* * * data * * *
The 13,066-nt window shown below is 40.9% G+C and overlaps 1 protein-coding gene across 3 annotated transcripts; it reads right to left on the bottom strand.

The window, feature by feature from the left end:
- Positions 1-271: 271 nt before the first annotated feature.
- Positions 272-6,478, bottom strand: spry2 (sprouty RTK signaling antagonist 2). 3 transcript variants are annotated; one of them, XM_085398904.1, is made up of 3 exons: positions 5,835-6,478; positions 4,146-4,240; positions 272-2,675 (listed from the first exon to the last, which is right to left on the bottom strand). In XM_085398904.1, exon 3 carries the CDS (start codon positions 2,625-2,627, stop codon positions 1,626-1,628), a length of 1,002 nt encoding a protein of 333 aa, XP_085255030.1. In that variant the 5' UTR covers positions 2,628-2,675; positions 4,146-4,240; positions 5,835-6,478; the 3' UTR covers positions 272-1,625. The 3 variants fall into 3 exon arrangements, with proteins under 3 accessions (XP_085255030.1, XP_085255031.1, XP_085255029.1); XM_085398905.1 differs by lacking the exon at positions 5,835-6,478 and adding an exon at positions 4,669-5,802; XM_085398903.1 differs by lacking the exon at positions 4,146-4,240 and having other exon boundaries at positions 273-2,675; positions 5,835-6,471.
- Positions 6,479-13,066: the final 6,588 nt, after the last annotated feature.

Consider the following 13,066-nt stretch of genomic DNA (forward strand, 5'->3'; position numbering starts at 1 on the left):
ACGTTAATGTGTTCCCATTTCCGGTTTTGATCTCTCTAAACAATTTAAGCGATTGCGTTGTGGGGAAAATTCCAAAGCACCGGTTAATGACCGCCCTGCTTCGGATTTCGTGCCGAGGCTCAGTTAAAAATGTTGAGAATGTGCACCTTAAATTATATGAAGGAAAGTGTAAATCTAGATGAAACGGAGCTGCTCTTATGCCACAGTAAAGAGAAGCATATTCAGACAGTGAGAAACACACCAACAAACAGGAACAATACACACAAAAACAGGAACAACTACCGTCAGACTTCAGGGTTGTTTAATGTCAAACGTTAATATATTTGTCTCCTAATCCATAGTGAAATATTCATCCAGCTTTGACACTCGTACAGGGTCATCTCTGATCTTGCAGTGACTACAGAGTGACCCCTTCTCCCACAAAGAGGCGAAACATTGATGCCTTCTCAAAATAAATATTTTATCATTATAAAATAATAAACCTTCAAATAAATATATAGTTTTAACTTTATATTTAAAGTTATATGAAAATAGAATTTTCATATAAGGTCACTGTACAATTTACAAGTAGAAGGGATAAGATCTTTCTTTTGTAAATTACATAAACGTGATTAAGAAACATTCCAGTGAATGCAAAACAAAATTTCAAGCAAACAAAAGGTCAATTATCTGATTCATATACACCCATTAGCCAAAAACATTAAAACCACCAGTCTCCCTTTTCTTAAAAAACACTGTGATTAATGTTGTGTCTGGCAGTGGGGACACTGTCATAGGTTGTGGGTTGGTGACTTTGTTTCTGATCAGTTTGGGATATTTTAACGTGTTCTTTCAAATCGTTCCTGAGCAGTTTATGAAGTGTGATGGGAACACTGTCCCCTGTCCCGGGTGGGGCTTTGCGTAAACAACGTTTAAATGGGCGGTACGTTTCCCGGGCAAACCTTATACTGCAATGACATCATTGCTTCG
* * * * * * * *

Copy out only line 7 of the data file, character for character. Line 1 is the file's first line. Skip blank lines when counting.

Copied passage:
ACGTTAATGTGTTCCCATTTCCGGTTTTGATCTCTCTAAACAATTTAAGCGATTGCGTTGTGGGGAAAATTCCAAAGCACCGGTTAATGACCGCCCTGCTTCGGATTTCGTGCCGAGGCTCAGTTAAAAATGTTGAGAATGTGCACCTTAAATTATATGAAGGAAAGTGTAAATCTAGATGAAACGGAGCTGCTCTTATGCCACAGTAAAGAGAAGCATATTCAGACAGTGAGAAACACACCAACAAACAGGAACAATACACACAAAAACAGGAACAACTACCGTCAGACTTCAGGGTTGTTTAATGTCAAACGTTAATATATTTGTCTCCTAATCCATAGTGAAATATTCATCCAGCTTTGACACTCGTACAGGGTCATCTCTGATCTTGCAGTGACTACAGAGTGACCCCTTCTCCCACAAAGAGGCGAAACATTGATGCCTTCTCAAAATAAATATTTTATCATTATAAAATAATAAACCTTCAAATAAATATATAGTTTTAACTTTATATTTAAAGTTATATGAAAATAGAATTTTCATATAAGGTCACTGTACAATTTACAAGTAGAAGGGATAAGATCTTTCTTTTGTAAATTACATAAACGTGATTAAGAAACATTCCAGTGAATGCAAAACAAAATTTCAAGCAAACAAAAGGTCAATTATCTGATTCATATACACCCATTAGCCAAAAACATTAAAACCACCAGTCTCCCTTTTCTTAAAAAACACTGTGATTAATGTTGTGTCTGGCAGTGGGGACACTGTCATAGGTTGTGGGTTGGTGACTTTGTTTCTGATCAGTTTGGGATATTTTAACGTGTTCTTTCAAATCGTTCCTGAGCAGTTTATGAAGTGTGATGGGAACACTGTCCCCTGTCCCGGGTGGGGCTTTGCGTAAACAACGTTTAAATGGGCGGTACGTTTCCCGGGCAAACCTTATACTGCAATGACATCATTGCTTCG